You’ve heard the reports. Employers today are leaning more heavily than ever on their own employees to help them find and recruit exceptional talent. Why? Because in many instances, it’s faster, cheaper and, at least in theory, more likely to result in a hire who excels in the job and aligns well with the culture of the hiring company.
This is promising and cool news for those among us who seem to know everyone and aren’t afraid to ask our people to serve as an “in” for a dream job. But what about those of us who don’t know many people? Who are moving to a new city, changing careers, or just, well, aren’t dazzling extroverts?
How do you get in that pool of people who, in all likelihood, will be considered first, instead of having to tromp your way in with the herd of others via an online application?
Strap on your gumption, folks, we’re about to get down with a little networking here. You want to be in the “in” club? Well, then, you’ve got show up for the game. You’ve got to find someone at that company you adore, and quickly (and non-offensively) endear yourself to him or her.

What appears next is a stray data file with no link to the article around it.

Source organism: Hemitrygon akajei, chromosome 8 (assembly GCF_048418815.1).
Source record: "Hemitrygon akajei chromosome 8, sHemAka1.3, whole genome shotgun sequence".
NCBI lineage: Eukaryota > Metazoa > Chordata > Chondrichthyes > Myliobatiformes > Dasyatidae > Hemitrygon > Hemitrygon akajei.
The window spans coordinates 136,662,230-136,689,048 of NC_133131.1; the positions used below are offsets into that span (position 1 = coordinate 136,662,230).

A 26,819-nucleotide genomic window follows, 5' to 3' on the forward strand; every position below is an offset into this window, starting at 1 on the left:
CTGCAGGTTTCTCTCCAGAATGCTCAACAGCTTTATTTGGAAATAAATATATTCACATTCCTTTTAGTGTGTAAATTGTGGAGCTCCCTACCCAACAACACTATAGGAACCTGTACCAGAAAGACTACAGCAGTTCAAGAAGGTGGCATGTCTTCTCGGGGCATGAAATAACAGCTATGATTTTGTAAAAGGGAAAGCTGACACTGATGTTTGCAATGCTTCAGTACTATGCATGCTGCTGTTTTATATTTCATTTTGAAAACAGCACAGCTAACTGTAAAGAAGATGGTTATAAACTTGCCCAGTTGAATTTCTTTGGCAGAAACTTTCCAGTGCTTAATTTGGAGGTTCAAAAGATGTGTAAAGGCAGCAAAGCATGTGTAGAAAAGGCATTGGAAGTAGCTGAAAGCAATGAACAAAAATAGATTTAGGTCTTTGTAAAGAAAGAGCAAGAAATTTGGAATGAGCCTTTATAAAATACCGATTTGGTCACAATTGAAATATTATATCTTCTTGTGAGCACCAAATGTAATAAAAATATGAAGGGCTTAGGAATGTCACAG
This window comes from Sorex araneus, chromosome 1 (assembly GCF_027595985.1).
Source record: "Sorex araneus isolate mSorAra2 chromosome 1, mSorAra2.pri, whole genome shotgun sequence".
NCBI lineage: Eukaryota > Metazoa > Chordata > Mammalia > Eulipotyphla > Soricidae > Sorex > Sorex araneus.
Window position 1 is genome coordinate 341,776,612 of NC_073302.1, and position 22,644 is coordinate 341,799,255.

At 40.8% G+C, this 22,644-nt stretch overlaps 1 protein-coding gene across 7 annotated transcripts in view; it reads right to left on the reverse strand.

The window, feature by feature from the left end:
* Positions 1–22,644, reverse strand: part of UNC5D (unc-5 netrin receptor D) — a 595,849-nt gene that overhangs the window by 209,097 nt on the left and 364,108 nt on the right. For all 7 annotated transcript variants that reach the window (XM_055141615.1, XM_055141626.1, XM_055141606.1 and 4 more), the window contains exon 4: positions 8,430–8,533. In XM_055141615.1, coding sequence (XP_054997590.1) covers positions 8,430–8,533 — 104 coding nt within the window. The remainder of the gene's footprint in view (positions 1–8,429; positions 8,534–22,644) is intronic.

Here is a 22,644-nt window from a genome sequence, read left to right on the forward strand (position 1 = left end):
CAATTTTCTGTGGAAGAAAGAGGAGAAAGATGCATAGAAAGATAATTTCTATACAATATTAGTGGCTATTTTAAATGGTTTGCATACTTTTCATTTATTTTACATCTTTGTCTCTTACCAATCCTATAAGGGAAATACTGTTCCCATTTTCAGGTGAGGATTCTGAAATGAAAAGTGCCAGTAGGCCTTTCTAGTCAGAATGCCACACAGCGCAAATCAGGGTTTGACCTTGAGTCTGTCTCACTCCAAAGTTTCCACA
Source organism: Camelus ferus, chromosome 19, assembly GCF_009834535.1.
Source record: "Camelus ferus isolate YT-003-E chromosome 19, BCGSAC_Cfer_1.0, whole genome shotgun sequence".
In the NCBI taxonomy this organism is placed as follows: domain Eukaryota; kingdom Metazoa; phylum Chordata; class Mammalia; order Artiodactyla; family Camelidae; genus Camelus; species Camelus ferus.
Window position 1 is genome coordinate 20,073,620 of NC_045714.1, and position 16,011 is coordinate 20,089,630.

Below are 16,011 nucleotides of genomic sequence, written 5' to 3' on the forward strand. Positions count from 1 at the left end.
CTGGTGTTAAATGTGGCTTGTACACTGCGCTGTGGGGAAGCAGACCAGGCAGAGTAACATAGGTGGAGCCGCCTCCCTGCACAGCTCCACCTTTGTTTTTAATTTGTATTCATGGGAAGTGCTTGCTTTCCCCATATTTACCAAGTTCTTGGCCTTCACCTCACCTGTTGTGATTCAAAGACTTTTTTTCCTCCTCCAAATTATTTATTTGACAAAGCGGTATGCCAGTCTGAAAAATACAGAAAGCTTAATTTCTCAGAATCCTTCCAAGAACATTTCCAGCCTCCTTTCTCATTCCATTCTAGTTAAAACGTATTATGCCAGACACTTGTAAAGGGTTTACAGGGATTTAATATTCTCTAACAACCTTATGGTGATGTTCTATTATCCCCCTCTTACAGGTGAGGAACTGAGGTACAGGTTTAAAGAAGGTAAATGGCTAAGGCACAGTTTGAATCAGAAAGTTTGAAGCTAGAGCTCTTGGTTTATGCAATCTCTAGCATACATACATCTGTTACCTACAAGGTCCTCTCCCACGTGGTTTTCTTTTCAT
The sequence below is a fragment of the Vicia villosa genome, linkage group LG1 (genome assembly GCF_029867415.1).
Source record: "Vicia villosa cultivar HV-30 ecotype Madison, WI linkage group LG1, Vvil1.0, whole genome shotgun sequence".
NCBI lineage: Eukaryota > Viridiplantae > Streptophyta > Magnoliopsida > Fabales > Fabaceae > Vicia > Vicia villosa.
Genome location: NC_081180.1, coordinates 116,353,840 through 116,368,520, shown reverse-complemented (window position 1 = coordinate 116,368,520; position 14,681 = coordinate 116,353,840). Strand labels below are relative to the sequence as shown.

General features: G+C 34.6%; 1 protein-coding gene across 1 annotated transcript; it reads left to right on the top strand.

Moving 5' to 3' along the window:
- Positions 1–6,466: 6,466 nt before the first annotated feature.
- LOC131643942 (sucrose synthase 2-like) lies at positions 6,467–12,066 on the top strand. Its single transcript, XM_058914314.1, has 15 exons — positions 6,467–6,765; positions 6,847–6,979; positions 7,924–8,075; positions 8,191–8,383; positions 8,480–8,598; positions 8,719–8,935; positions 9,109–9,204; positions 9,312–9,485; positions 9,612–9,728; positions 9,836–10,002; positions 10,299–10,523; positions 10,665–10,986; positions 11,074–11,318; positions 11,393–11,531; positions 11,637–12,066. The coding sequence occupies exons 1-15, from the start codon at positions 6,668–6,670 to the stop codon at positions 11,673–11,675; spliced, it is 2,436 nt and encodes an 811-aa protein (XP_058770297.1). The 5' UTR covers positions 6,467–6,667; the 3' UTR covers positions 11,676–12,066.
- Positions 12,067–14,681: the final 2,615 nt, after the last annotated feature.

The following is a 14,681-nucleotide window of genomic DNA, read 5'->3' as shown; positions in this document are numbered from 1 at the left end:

Here are six steps to cultivating your “in” at a company of interest.
Step 1: Race Over to the Search Box on LinkedInWe have no better tool available to us to help us find people working for the very companies we’d like to join than LinkedIn. So, take advantage of it!
Key the company of interest’s name into the search box and, when the results come up, refine the search by checking the box that only shows you people currently working at that company.
If you have a 1st degree connection, you’re in business. Contact your person and ask for an introduction. (Here’s how.)
Step 2: Assuming You Don’t Have a 1st Degree Connection, Try For a 2nd
If you don’t have a 1st degree connection, that's OK: Your 2nd degree connections can be equally valuable. When you discover that you’ve got a 2nd degree connection to someone working at your dream company, simply contact you shared connection (your 1st degree connection), ask him how well he knows this person, and see if he’d be willing to introduce you. (And here’s how you do that!)
Steps 3-6 and the complete TheMuse post